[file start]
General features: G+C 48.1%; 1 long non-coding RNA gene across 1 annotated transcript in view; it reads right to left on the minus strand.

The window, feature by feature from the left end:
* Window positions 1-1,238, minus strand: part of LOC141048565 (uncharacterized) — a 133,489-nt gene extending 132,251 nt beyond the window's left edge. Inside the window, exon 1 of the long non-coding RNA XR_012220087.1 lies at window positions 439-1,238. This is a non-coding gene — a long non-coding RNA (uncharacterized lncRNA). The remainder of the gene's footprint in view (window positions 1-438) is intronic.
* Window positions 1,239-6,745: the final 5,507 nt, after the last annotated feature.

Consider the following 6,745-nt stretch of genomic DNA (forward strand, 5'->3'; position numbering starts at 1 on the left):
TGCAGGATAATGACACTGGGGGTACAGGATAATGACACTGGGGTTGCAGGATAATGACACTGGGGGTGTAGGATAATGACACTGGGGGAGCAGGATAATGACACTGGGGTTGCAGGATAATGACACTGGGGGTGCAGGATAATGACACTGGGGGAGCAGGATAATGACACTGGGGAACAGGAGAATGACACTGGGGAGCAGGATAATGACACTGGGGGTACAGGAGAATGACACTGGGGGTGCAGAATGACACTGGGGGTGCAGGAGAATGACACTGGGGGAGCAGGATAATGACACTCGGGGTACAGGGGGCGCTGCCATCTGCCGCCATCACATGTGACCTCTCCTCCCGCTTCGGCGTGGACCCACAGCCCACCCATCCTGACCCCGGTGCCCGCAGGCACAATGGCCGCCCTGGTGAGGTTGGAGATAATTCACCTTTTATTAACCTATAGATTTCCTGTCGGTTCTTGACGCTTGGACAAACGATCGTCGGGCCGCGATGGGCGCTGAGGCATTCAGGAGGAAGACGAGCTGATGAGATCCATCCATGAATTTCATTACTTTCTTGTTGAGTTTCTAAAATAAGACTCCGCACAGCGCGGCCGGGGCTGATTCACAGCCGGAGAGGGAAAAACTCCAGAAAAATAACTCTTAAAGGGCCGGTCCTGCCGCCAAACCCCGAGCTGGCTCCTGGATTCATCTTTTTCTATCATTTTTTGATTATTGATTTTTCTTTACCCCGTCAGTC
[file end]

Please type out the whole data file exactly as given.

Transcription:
General features: G+C 48.1%; 1 long non-coding RNA gene across 1 annotated transcript in view; it reads right to left on the minus strand.

The window, feature by feature from the left end:
* Window positions 1-1,238, minus strand: part of LOC141048565 (uncharacterized) — a 133,489-nt gene extending 132,251 nt beyond the window's left edge. Inside the window, exon 1 of the long non-coding RNA XR_012220087.1 lies at window positions 439-1,238. This is a non-coding gene — a long non-coding RNA (uncharacterized lncRNA). The remainder of the gene's footprint in view (window positions 1-438) is intronic.
* Window positions 1,239-6,745: the final 5,507 nt, after the last annotated feature.

Consider the following 6,745-nt stretch of genomic DNA (forward strand, 5'->3'; position numbering starts at 1 on the left):
TGCAGGATAATGACACTGGGGGTACAGGATAATGACACTGGGGTTGCAGGATAATGACACTGGGGGTGTAGGATAATGACACTGGGGGAGCAGGATAATGACACTGGGGTTGCAGGATAATGACACTGGGGGTGCAGGATAATGACACTGGGGGAGCAGGATAATGACACTGGGGAACAGGAGAATGACACTGGGGAGCAGGATAATGACACTGGGGGTACAGGAGAATGACACTGGGGGTGCAGAATGACACTGGGGGTGCAGGAGAATGACACTGGGGGAGCAGGATAATGACACTCGGGGTACAGGGGGCGCTGCCATCTGCCGCCATCACATGTGACCTCTCCTCCCGCTTCGGCGTGGACCCACAGCCCACCCATCCTGACCCCGGTGCCCGCAGGCACAATGGCCGCCCTGGTGAGGTTGGAGATAATTCACCTTTTATTAACCTATAGATTTCCTGTCGGTTCTTGACGCTTGGACAAACGATCGTCGGGCCGCGATGGGCGCTGAGGCATTCAGGAGGAAGACGAGCTGATGAGATCCATCCATGAATTTCATTACTTTCTTGTTGAGTTTCTAAAATAAGACTCCGCACAGCGCGGCCGGGGCTGATTCACAGCCGGAGAGGGAAAAACTCCAGAAAAATAACTCTTAAAGGGCCGGTCCTGCCGCCAAACCCCGAGCTGGCTCCTGGATTCATCTTTTTCTATCATTTTTTGATTATTGATTTTTCTTTACCCCGTCAGTC